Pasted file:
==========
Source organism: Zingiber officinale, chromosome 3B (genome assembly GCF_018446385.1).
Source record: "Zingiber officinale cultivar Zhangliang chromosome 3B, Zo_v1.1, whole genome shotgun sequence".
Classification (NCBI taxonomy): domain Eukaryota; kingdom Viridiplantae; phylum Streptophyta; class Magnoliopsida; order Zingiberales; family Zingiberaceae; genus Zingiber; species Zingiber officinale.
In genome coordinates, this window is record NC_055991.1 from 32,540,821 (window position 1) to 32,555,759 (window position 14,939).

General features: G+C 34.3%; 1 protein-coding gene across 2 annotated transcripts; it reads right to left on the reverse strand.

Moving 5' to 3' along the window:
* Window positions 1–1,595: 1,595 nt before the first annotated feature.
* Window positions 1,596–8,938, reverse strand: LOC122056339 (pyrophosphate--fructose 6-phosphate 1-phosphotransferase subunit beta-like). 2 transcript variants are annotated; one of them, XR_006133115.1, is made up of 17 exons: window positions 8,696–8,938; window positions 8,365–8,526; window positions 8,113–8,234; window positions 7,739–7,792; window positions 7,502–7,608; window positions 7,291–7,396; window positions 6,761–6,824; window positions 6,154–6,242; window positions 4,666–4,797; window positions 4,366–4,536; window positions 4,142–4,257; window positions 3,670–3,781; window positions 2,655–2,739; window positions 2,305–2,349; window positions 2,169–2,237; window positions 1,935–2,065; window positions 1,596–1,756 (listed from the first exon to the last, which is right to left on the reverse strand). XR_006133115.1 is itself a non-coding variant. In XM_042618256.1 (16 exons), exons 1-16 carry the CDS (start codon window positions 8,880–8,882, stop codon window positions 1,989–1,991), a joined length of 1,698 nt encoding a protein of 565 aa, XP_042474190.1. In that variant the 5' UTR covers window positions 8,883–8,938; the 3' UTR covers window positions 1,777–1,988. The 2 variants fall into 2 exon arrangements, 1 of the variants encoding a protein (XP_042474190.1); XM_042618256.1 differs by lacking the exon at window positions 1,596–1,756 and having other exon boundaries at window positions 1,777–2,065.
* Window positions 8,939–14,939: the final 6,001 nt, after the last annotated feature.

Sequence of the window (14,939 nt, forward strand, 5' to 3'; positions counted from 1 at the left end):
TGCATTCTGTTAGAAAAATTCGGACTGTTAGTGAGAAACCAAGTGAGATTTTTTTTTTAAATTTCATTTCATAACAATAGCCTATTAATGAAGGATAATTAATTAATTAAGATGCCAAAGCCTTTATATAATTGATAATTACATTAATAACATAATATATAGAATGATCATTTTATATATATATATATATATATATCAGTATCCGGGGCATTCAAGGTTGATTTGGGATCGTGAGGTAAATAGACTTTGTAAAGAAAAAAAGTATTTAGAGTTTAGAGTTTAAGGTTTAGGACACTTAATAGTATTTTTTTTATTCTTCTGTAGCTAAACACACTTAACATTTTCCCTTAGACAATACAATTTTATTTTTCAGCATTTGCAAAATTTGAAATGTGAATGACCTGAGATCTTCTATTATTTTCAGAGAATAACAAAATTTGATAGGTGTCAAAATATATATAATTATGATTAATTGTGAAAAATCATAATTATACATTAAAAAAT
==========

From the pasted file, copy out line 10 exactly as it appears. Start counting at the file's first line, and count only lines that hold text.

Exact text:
Sequence of the window (14,939 nt, forward strand, 5' to 3'; positions counted from 1 at the left end):